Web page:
top of page
  • Diacom


In this “Insight Series” every day we will be sharing one of these 19 different techniques. If at any time you decide you don’t want to wait and would like to access the entire series all at once you can just click this link



Who better to focus on when trying to sell your product or service than the individual you’re trying to sell it to. This entails content and topics that are about the prospect and their needs and desires. It’s the polar opposite of most abusive sales pitches which focus exclusively on the seller, their products and what others say about their products described using a host of platitudes.

When you approach a new client, it’s a very appealing time to start listing off the many reasons why they should want to work with you. You’ve been in business for years. You’ve helped thousands upon thousands of customers. You’ve changed lives. Ultimately, these platitudes aren’t as effective as one may think. What you’re doing is making yourself and your products and services the focus of the interaction. It’s a tactic of alienation.

Instead of explaining what you’ve done in the past and highlighting your successes, put the customer’s pain points in the spotlight. Identify what their challenges are and provide them with personalized options that work for them. A client doesn’t want to know how you were able to help somebody else...that in no way ties into their resolution.

The content you provide your customer should be about the challenges they face (or may face), not about things you’ve done. You’re in this to provide them with a resolution, and that’s what they want to hear from you.

You are there to provide insight that can help the prospect get closer to their ultimate destination. . . which is making an informed decision.

Client-centric content that delivers "insight" feels different and has more power to influence than content that feels like a commercial or sales pitch which creates natural resistance because it feels like persuasion. The big difference in these two styles are the usage of "we, us and our" verses "you and yours."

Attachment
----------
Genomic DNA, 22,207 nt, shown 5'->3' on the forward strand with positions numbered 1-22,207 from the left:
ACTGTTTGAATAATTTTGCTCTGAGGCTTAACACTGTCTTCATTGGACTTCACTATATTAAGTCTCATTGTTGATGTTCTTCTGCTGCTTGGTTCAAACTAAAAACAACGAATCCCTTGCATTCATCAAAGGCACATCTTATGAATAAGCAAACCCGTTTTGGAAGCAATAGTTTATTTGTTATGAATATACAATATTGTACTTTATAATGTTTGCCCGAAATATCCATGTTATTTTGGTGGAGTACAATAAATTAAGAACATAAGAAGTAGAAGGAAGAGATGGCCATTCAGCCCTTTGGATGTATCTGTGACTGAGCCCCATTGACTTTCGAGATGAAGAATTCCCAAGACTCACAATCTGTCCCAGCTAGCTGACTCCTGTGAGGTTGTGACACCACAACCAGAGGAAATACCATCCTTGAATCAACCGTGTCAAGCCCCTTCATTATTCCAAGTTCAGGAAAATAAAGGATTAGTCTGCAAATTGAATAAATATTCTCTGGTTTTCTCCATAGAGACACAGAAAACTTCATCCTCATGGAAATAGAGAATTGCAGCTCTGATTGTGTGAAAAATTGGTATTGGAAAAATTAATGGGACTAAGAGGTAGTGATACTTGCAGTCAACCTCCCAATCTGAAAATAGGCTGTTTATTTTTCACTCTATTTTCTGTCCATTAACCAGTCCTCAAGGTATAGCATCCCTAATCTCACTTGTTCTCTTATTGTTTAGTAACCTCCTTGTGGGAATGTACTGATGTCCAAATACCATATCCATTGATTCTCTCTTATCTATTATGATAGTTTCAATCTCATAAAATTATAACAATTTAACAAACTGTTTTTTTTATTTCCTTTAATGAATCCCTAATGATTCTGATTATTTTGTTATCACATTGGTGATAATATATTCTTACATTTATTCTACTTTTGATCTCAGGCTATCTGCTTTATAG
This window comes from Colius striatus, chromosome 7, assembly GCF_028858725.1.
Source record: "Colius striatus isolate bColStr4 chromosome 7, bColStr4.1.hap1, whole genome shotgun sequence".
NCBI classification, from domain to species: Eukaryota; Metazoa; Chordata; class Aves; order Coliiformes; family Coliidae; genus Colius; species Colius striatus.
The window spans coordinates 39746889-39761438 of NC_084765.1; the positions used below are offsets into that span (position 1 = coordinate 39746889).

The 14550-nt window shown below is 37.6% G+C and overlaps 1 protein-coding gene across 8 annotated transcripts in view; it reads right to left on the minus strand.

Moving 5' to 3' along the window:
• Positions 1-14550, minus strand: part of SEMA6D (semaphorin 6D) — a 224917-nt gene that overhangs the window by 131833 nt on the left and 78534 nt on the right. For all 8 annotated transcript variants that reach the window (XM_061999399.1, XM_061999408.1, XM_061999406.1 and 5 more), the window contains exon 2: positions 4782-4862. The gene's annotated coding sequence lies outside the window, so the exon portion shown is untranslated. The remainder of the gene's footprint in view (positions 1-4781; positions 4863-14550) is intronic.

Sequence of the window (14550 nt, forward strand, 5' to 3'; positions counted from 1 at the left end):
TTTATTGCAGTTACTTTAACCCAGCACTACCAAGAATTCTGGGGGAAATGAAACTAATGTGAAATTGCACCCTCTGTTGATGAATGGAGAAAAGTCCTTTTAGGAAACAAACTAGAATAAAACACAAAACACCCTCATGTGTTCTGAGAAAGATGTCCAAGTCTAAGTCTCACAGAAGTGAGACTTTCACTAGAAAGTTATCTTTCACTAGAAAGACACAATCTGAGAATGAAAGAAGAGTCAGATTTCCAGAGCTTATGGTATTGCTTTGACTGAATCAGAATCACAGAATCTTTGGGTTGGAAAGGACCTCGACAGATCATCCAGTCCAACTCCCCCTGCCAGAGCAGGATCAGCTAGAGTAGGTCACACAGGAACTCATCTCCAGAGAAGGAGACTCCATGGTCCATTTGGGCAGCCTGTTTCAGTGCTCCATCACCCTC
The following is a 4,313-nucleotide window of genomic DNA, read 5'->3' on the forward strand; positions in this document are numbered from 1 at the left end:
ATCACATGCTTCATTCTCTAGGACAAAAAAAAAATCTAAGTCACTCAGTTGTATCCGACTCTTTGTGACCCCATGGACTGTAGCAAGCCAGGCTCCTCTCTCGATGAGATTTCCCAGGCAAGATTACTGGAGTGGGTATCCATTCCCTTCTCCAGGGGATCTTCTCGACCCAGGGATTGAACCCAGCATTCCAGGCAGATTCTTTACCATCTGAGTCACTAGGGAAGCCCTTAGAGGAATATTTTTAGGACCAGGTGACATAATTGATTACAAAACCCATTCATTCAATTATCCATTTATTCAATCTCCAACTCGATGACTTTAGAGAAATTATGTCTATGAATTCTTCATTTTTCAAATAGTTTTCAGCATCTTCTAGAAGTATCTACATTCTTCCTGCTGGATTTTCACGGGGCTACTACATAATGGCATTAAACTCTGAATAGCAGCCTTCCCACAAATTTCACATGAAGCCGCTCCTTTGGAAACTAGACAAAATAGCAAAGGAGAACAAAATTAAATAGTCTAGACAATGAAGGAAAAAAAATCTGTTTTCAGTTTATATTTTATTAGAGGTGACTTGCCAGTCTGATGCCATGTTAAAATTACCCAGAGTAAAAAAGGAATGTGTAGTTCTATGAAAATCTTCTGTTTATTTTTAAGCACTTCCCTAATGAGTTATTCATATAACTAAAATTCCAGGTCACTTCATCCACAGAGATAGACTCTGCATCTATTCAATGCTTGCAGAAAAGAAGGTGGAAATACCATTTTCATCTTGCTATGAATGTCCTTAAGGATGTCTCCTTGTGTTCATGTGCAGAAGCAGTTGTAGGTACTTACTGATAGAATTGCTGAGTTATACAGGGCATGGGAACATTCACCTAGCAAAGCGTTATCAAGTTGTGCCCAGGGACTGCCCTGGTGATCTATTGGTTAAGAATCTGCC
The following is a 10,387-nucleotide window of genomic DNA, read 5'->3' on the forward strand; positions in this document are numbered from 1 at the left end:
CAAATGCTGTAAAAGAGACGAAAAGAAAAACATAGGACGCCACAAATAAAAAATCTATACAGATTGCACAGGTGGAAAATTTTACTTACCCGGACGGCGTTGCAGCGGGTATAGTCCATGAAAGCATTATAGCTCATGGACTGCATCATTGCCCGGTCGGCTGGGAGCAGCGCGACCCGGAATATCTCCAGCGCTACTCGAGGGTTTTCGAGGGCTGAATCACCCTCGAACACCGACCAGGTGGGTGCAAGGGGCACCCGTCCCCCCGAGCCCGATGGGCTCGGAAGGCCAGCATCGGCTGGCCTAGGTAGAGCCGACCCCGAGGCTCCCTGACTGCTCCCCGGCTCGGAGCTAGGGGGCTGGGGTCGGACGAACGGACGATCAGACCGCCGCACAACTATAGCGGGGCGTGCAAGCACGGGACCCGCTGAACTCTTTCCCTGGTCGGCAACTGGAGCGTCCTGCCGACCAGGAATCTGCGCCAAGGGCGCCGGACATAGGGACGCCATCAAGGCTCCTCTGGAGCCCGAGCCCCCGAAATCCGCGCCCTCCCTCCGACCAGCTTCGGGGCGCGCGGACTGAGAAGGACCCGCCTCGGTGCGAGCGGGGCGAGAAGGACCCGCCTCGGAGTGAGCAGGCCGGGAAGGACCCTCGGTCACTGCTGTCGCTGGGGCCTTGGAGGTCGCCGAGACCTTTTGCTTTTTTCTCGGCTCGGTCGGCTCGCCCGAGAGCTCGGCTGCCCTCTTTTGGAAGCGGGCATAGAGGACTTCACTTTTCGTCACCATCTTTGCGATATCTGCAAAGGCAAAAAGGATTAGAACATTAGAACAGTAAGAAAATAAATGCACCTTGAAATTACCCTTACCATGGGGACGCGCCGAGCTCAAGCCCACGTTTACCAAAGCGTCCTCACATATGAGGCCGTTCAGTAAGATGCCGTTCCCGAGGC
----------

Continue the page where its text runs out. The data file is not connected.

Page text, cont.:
"We, us, our" is company centric writing. "You and your" is client centric writing. Client centric is way more powerful and contributes to Internal Decision Triggers that create situations where the prospect actually convinces themselves. Company-centric or selfish content creates distrust because it feels pushy, salesy and like they are being persuaded which naturally causes hesitation and delays in taking action.

It should always be about them and their needs and situation and not about the company. It's about specific problems they have or concerns they have and what insight you can provide them to solve that specific issue. Knowing what keeps them awake at night is part of the discovery process and accurately profiling your target audience and current conditions they are facing.

You should always finish client-centric content with an outro transition into an offer at the end that goes something like this . . . "If you thought this insight was helpful and you would like some additional insight please call Dave at 555-1212.”


The purpose of this content is to provide businesses various tools and resources that can help them address challenges that their company may currently be facing. These tools and resources cover many topics related to driving new growth and getting a company to the next level. So if you thought this insight was helpful and would like to learn more about how it can be incorporated and used as part of an overall Done-For-You marketing system called a

CyberFunnel. . . just click here below.

17 views0 comments


bottom of page